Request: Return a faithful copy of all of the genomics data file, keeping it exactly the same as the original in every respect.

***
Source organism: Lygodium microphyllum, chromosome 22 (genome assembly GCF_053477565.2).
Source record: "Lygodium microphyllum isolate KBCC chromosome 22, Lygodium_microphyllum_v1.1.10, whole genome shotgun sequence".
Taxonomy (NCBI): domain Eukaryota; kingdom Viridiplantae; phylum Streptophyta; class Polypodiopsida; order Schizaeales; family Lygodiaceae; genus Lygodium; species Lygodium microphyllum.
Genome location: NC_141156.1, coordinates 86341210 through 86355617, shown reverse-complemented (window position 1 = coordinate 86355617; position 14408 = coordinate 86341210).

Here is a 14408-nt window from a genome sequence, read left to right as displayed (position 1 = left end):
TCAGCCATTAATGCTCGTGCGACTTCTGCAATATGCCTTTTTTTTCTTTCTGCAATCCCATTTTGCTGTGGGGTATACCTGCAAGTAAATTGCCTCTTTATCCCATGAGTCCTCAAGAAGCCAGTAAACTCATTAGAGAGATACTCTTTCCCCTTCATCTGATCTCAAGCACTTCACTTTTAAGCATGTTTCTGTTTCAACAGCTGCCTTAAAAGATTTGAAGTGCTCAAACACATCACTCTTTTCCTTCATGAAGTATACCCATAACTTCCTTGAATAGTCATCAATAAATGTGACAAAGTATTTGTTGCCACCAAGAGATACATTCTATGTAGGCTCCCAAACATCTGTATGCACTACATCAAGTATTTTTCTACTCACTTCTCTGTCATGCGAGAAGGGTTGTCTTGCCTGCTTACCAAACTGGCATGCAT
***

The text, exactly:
Source organism: Lygodium microphyllum, chromosome 22 (genome assembly GCF_053477565.2).
Source record: "Lygodium microphyllum isolate KBCC chromosome 22, Lygodium_microphyllum_v1.1.10, whole genome shotgun sequence".
Taxonomy (NCBI): domain Eukaryota; kingdom Viridiplantae; phylum Streptophyta; class Polypodiopsida; order Schizaeales; family Lygodiaceae; genus Lygodium; species Lygodium microphyllum.
Genome location: NC_141156.1, coordinates 86341210 through 86355617, shown reverse-complemented (window position 1 = coordinate 86355617; position 14408 = coordinate 86341210).

Here is a 14408-nt window from a genome sequence, read left to right as displayed (position 1 = left end):
TCAGCCATTAATGCTCGTGCGACTTCTGCAATATGCCTTTTTTTTCTTTCTGCAATCCCATTTTGCTGTGGGGTATACCTGCAAGTAAATTGCCTCTTTATCCCATGAGTCCTCAAGAAGCCAGTAAACTCATTAGAGAGATACTCTTTCCCCTTCATCTGATCTCAAGCACTTCACTTTTAAGCATGTTTCTGTTTCAACAGCTGCCTTAAAAGATTTGAAGTGCTCAAACACATCACTCTTTTCCTTCATGAAGTATACCCATAACTTCCTTGAATAGTCATCAATAAATGTGACAAAGTATTTGTTGCCACCAAGAGATACATTCTATGTAGGCTCCCAAACATCTGTATGCACTACATCAAGTATTTTTCTACTCACTTCTCTGTCATGCGAGAAGGGTTGTCTTGCCTGCTTACCAAACTGGCATGCAT